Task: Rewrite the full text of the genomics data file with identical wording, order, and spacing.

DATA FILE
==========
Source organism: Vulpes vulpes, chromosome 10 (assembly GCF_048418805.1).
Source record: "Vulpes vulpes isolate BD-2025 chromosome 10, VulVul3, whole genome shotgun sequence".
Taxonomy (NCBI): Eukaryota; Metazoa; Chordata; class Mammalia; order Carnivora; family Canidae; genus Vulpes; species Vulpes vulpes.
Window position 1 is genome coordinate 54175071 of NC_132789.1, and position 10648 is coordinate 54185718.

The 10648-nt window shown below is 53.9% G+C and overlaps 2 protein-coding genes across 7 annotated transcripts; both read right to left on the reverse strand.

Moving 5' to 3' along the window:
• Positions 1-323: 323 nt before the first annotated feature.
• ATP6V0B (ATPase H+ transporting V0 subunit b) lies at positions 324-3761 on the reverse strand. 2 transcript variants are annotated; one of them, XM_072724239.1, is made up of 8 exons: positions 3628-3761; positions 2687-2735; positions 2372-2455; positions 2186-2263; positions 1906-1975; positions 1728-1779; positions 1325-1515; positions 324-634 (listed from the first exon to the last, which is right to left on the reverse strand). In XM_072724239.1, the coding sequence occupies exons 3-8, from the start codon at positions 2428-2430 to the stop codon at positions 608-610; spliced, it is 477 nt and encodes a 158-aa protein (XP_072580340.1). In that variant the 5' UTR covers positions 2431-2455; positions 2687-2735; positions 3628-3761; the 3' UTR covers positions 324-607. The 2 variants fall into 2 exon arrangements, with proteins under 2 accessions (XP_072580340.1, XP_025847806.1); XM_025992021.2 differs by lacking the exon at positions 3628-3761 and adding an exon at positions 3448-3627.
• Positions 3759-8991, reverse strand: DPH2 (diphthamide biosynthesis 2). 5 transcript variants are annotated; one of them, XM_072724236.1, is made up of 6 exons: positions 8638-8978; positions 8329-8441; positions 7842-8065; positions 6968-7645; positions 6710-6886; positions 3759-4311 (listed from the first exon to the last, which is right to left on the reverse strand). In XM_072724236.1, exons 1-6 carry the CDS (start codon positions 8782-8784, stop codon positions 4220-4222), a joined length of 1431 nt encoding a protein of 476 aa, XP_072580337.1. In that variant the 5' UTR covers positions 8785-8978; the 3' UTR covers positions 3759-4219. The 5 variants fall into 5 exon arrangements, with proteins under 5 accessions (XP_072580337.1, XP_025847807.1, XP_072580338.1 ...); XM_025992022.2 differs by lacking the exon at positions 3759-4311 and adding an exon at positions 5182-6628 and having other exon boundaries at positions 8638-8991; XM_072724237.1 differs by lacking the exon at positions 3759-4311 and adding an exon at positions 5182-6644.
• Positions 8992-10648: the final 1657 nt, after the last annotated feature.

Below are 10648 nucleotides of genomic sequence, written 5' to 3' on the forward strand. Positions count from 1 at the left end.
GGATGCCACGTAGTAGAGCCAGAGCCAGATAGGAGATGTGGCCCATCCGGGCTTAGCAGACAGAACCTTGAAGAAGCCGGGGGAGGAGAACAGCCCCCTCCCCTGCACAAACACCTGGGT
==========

Source organism: Vulpes vulpes, chromosome 10 (assembly GCF_048418805.1).
Source record: "Vulpes vulpes isolate BD-2025 chromosome 10, VulVul3, whole genome shotgun sequence".
Taxonomy (NCBI): Eukaryota; Metazoa; Chordata; class Mammalia; order Carnivora; family Canidae; genus Vulpes; species Vulpes vulpes.
Window position 1 is genome coordinate 54175071 of NC_132789.1, and position 10648 is coordinate 54185718.

The 10648-nt window shown below is 53.9% G+C and overlaps 2 protein-coding genes across 7 annotated transcripts; both read right to left on the reverse strand.

Moving 5' to 3' along the window:
• Positions 1-323: 323 nt before the first annotated feature.
• ATP6V0B (ATPase H+ transporting V0 subunit b) lies at positions 324-3761 on the reverse strand. 2 transcript variants are annotated; one of them, XM_072724239.1, is made up of 8 exons: positions 3628-3761; positions 2687-2735; positions 2372-2455; positions 2186-2263; positions 1906-1975; positions 1728-1779; positions 1325-1515; positions 324-634 (listed from the first exon to the last, which is right to left on the reverse strand). In XM_072724239.1, the coding sequence occupies exons 3-8, from the start codon at positions 2428-2430 to the stop codon at positions 608-610; spliced, it is 477 nt and encodes a 158-aa protein (XP_072580340.1). In that variant the 5' UTR covers positions 2431-2455; positions 2687-2735; positions 3628-3761; the 3' UTR covers positions 324-607. The 2 variants fall into 2 exon arrangements, with proteins under 2 accessions (XP_072580340.1, XP_025847806.1); XM_025992021.2 differs by lacking the exon at positions 3628-3761 and adding an exon at positions 3448-3627.
• Positions 3759-8991, reverse strand: DPH2 (diphthamide biosynthesis 2). 5 transcript variants are annotated; one of them, XM_072724236.1, is made up of 6 exons: positions 8638-8978; positions 8329-8441; positions 7842-8065; positions 6968-7645; positions 6710-6886; positions 3759-4311 (listed from the first exon to the last, which is right to left on the reverse strand). In XM_072724236.1, exons 1-6 carry the CDS (start codon positions 8782-8784, stop codon positions 4220-4222), a joined length of 1431 nt encoding a protein of 476 aa, XP_072580337.1. In that variant the 5' UTR covers positions 8785-8978; the 3' UTR covers positions 3759-4219. The 5 variants fall into 5 exon arrangements, with proteins under 5 accessions (XP_072580337.1, XP_025847807.1, XP_072580338.1 ...); XM_025992022.2 differs by lacking the exon at positions 3759-4311 and adding an exon at positions 5182-6628 and having other exon boundaries at positions 8638-8991; XM_072724237.1 differs by lacking the exon at positions 3759-4311 and adding an exon at positions 5182-6644.
• Positions 8992-10648: the final 1657 nt, after the last annotated feature.

Below are 10648 nucleotides of genomic sequence, written 5' to 3' on the forward strand. Positions count from 1 at the left end.
GGATGCCACGTAGTAGAGCCAGAGCCAGATAGGAGATGTGGCCCATCCGGGCTTAGCAGACAGAACCTTGAAGAAGCCGGGGGAGGAGAACAGCCCCCTCCCCTGCACAAACACCTGGGT